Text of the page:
I experience this on a daily basis on the wards, where patients and their families wait for hours sometimes, at the whim of so many factors, and we the medical team, arrive and enter immediately, bent on our purpose, aware of intruding, aware of being all business so we can move on and treat the next patient..and the next.
This state of affairs, how time is experienced so differently by patients and their medical team, can underscore the already present inequities of the relationship. It is also a phenomenon that can be explained narratively.
Arthur Frank, in his Typology of Narratives, elucidated here, describes in the context of the Chaos Narrative, how time can be experienced so differently by two different groups of people, in that the same ten minutes can stretch on for lengthy minutes, or be over in an instant. We have all experienced some variation of this in our own experiences, waiting for the microwave can stretch interminably, and an exciting Netflix episode can feel like a blink.
Why is this? There is of course the physiological state of being a patient, whether in hospital or in a clinic. It is an anxiety-ridden, moment-amplifying acute awareness of time that being in proximity to, or even just being conscious of, our own mortality can cause to happen; time refracts as if under water, and moves slower. Add to that the loss of autonomy. Everything happens on someone else's time, and you may be an efficient multi-tasker who hates to waste time in your own life, but by golly, we are going to make you waste unconscionable amounts of it just waiting for things to happen.
There is time as experienced as a healthcare provider, a series of mental and physical checklists, procedures and prompts, interruptions and uninterrupted activity, both mental and physical, where time is experienced in blocks of half hours, quarter hours, or full hours. But always hours. Where the next hour has already filled up, the jigsaw puzzle constantly shifting to accommodate more tasks, squeeze in that one more thing. Time dilates to accommodate more in its belly, and like a glutton with his satiety centers long since over-ridden, we barely register the overfilling, let alone the gentle distention, barely noticing when we have passed the point where we should be putting down the fork and backing away from the table.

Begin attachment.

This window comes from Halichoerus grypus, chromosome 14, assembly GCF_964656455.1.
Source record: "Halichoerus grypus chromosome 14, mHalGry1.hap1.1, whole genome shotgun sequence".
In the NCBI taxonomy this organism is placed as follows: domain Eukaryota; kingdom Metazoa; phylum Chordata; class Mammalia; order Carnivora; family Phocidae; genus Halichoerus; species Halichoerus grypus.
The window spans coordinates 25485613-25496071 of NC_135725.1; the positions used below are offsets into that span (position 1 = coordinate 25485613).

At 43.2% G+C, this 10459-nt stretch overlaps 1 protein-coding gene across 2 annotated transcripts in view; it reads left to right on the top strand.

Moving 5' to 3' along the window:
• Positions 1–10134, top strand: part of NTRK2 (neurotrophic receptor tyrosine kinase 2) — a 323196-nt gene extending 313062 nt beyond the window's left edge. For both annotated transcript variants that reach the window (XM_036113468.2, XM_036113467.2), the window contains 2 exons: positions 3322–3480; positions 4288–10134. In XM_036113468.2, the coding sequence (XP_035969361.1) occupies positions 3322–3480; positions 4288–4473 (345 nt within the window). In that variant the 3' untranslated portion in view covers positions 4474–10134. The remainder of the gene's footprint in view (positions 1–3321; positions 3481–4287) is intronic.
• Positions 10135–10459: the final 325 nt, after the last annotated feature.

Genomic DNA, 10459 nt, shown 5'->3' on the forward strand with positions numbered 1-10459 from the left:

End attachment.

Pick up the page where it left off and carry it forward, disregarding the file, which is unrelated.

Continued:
Put those two experiences of time in the same room together and then ask them to talk about illness, treatments, life, death, and all those myriad other concerns that need to be touched upon between a human being and the person to whom they are entrusting their life and well being. And you can see how the problem is not just harried doctors or complaining patients or a system squeezing both of them in different ways.
Once I explain this to my residents, we practice entering a room with mindfulness, a plan to abandon, temporarily, our checklists at the door, to slow ourselves down to time nearer to that being experienced in the room. We will notice something interesting amongst the patient's effects, a photo or a memento, and talking about it for a minute will be enough to sync up our breaths and our watches. We will sit if we can, listening carefully, understanding under the words being spoken, what is really being asked of us. And some days, it can really be as little as being present, in attendance to the dramatic havoc being wreaked on a body and on a life, and letting the tempest-tossed know that we see them.